It just wouldn’t be a Royal Oak without the textured “Grande Tapisserie” guilloche dial, nor would it be one without the applied white gold hour indices, or octagonal bezel – all of which are mandatory signatures that have collectively made this watch a joy to behold through the ages. The Audemars Piguet Royal Oak Perpetual Calendar edition gets one other neat flourish – a photorealistic rendering of the moon, as sharply contrasted against the inky black case as the real thing beaming down from a dark winter sky.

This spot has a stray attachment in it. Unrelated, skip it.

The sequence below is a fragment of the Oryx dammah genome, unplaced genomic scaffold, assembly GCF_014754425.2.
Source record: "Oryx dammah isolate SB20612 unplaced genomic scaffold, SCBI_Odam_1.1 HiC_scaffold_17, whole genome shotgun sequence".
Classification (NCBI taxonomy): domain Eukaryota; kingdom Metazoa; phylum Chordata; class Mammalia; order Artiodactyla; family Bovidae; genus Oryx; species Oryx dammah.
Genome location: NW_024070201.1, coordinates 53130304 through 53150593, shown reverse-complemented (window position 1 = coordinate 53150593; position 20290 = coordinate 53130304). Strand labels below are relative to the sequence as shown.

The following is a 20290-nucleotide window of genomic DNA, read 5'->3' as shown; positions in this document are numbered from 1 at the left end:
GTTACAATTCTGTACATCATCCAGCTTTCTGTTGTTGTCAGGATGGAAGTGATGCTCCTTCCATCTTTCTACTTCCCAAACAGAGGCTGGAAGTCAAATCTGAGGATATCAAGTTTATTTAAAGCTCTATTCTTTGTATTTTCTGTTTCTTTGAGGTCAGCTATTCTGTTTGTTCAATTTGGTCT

There’s a lot to love about blancpain calendar finally delivering a bracelet in ceramic – and while the Perpetual Calendar makes the most sense for the bracelet’s debut, we’re holding out hope that a ceramic bracelet for the ROO Diver is soon to follow. The price for the Audemars Piguet Royal Oak Perpetual Calendar (reference 26579CE) in full ceramic is $93,900, which is comparable to the asking price of the gold variants introduced in 2015. audemarspiguet.com